• Cherry Hill: Off Highway 32. Fee, elevation 4700’, 26 sites, hand pumped water. Season: late April – November 1, weather permitting.
  • Domingo Springs: Off Highway 36. Fee, elevation 5060’, 18 sites, piped water. Season: late May – November 1, weather permitting.
  • Elam: On Highway 32. Fee, elevation 4400’, 15 sites, hand pumped water. Season: mid April – November 1, weather permitting.
  • Gurnsey: On Highway 36. Fee, elevation 4700’, 52 sites, piped water. Season: May 1 – November 1, weather permitting.
  • Gurnsey Group: On Highway 36. Fee, elevation 4700’, piped water, reservations required. Season: May 1 – November 1, weather permitting.
  • High Bridge: Off Highway 36. Fee, elevation 5200’, 12 sites, hand pumped water. Season: late May – November 1, weather permitting.
  • Hole-in-the-Ground: Off Highway 36. Fee, elevation 4300’, 13 spaces, piped water. Season: late April – November 1, weather permitting
  • Potato Patch: On Highway 32. Fee, elevation 3400’, 32 sites, piped water. Season: April – November 1, weather permitting.
  • Rocky Knoll: At Silver Lake. Fee, elevation 6000’, 18 sites, hand pumped water. Season: late May – November 1, weather permitting.
  • Silver Bowl: At Silver Lake. Fee, elevation 6000’, 18 sites, hand pumped water. Season: late May – November 1, weather permitting.
  • Soldier Meadows: Off Road 308, out of Chester. Fee, elevation 4890’, site numbers vary, stream water. Season: late May – November 1, weather permitting.

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Eagle Lake Ranger District Developed Campsites
  • Aspen Grove: At south end of Eagle Lake. Fee, elevation 5100’, 26 sites, tents-only campground, piped water. Season: May – September.
  • Bogard: Off Highway 44. Fee, elevation 5600’, 11 sites, hand pump water, maximum trailer length 25’. Season: May – October.
  • Butte Creek: Off Highway 44. No fee, elevation 5600’, 10 sites, unimproved campsites, no drinking water available. Season: May – October.
  • Crater Lake: Off Highway 44. Seven miles of steep, rough road to campground, motorhomes and large trailers not recommended. Fee, elevation 6800’, 17 sites, hand pump water, no gas motors on boats. Season: June – October.
  • Christie: At south end of Eagle Lake. Fee, elevation 5100’, 69 sites, accessible facilities, piped water, some pull through sites for large equipment (check with campground host). Season: May – September,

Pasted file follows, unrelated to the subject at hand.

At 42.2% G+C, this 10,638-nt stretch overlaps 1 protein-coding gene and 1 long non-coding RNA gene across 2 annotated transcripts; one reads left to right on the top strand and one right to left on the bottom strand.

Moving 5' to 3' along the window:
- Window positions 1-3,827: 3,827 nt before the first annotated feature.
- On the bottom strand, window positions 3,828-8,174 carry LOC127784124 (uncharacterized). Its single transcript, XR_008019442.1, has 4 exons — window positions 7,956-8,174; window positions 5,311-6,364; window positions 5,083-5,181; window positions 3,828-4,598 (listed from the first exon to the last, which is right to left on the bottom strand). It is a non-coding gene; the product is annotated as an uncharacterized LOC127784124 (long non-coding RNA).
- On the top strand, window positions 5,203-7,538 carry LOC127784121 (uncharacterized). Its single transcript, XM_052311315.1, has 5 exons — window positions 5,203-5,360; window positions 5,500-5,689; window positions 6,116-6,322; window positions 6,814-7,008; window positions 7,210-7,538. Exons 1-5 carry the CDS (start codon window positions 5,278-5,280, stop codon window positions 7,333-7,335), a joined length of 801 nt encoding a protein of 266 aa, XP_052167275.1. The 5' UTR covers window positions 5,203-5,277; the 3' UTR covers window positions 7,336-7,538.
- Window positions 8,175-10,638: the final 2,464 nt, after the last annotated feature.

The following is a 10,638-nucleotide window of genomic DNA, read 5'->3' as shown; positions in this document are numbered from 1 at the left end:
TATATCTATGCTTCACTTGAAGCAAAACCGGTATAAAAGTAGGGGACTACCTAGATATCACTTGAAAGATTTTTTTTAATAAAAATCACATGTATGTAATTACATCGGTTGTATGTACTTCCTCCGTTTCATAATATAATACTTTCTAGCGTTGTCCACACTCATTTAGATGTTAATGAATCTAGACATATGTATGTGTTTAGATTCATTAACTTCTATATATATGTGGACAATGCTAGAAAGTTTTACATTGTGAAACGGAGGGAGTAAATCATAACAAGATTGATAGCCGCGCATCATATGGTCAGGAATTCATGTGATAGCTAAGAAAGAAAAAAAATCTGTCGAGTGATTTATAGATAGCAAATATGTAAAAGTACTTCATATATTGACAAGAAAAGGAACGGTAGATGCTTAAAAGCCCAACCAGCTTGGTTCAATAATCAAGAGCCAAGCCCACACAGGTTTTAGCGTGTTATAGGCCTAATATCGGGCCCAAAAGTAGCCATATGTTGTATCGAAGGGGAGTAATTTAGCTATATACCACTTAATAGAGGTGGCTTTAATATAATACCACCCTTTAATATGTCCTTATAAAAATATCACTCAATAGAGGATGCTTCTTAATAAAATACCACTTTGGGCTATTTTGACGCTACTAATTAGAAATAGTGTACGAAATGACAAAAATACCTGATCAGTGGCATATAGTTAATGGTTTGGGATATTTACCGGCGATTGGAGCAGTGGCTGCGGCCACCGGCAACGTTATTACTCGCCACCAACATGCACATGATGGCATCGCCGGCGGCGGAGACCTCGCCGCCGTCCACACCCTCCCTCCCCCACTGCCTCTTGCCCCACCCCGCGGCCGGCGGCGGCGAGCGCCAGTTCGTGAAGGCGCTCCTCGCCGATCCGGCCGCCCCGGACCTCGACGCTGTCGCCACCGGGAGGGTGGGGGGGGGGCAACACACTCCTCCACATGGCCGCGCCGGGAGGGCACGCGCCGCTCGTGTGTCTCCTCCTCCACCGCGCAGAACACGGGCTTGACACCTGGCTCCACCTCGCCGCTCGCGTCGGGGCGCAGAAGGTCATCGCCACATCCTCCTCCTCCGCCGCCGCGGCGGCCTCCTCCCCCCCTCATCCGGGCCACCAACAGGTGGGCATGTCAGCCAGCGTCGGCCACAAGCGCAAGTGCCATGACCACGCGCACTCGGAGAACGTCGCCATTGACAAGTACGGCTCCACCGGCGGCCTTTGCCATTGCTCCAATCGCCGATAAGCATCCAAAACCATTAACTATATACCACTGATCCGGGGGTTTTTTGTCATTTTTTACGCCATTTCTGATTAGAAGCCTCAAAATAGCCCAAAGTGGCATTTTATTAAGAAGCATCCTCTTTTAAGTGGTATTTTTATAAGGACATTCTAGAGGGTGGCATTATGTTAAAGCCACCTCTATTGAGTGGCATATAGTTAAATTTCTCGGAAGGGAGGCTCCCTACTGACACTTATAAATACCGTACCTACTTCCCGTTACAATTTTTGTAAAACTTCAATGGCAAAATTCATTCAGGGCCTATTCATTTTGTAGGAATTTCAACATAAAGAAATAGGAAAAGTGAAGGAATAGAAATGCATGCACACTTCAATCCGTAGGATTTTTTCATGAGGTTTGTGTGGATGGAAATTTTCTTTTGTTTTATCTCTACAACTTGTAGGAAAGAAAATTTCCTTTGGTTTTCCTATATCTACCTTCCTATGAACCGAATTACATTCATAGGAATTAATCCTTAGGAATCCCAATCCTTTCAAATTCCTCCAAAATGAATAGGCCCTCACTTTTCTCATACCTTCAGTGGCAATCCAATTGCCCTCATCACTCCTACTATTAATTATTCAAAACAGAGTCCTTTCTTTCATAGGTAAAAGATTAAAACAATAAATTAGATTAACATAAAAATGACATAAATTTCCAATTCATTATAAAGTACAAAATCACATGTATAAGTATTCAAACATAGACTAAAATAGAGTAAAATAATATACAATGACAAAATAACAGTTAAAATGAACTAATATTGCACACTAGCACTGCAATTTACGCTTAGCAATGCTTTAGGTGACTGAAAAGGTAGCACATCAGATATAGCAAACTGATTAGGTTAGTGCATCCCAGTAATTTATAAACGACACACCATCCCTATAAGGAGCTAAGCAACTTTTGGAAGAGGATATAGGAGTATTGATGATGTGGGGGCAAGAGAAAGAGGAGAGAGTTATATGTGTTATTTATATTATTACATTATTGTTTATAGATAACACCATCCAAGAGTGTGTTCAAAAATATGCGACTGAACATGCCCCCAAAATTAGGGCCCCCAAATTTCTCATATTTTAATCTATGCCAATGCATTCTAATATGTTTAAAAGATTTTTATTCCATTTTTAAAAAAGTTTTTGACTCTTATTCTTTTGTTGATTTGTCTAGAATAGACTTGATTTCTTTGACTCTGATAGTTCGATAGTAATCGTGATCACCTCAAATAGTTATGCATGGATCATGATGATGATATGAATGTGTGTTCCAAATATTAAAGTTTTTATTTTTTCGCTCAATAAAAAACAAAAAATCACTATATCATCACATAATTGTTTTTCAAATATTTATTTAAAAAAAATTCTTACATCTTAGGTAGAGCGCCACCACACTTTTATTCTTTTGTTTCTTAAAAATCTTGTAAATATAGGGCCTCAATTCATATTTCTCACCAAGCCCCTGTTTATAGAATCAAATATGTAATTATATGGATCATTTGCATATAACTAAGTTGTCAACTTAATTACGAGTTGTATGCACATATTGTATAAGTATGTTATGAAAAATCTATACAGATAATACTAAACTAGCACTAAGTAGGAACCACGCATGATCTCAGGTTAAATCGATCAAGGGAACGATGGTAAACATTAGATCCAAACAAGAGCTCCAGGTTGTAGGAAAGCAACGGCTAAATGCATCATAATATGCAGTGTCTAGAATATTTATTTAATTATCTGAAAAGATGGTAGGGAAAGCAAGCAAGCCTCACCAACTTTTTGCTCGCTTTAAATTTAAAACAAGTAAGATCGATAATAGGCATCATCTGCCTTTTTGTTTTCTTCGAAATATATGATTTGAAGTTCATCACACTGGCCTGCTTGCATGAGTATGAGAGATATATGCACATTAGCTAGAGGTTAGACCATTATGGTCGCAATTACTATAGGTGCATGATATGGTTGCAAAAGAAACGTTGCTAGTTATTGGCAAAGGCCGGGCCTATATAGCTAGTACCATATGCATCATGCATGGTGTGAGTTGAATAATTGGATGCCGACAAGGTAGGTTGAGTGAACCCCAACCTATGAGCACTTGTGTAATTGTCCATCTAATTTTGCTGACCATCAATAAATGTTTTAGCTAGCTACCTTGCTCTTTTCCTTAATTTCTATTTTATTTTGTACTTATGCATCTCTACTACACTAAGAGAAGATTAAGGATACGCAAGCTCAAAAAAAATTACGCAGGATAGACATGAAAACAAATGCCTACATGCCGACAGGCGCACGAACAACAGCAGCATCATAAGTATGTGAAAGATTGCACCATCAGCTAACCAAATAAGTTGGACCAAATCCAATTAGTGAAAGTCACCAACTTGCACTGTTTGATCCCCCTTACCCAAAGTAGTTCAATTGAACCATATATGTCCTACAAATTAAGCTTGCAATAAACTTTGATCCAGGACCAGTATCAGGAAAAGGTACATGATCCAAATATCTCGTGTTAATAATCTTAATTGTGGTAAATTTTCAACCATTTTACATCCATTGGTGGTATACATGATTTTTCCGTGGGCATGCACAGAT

• Eagle: At south end of Eagle Lake. Fee, elevation 5100’, 50 sites, accessible facilities, piped water. Reservations only beginning May 15. Season: May – September.
  • Goumaz: Off Highway 36 or 44. Fee, elevation 5200’, 5 sites, unimproved campsites for small equipment, drinking water available. Season: May – October.
  • Merrill: At south end of Eagle Lake. Fee, elevation 5100’, 173 sites with full and partial hook-ups, longer spurs, dump station. Season: May – October.
  • Roxie Peconom: Off Highway 36. No fee, elevation 4800’, 10 sites, park in lot, walk into camp sites, hand pump water. Season: May – October.
  • West Eagle Group #1: At south end of Eagle Lake. Fee, elevation 5100’, maximum of 100 people, parking lot available, piped water. Reservations only. Season: May – October.
  • West Eagle Group #2: At south end of Eagle Lake. Fee, elevation 5100’, maximum 75 people, parking lot available, piped water. Reservations only. Season: May – October.

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The Lassen National Forest has been an eyewitness to history. From the first Paleo-Indian hunter to follow big game through the area 12,000 years ago to the construction of a NASA-designed lookout tower in the 20th century, new people and new technology have always been a part of the forest landscape here. Native peoples have called this area home for more than ten millennia and their descendants still live, work, and carry on cultural traditions in forest communities. Euro-American explorers and emigrants came to the forest during the 1800s on foot, horseback, or driving ox carts laden with the possessions of their life’s work. They settled in this country and scratched out a living farming, ranching, and harvesting timber. President Teddy Roosevelt officially recognized the Lassen National Forest as part of a “forest reserve” system in the West in 1905. It formally became a “national forest” in 1908. People from all over the world continue to come to the forest to recreate on the ancient landscapes and in doing so, walk, hike, and bike the paths of history.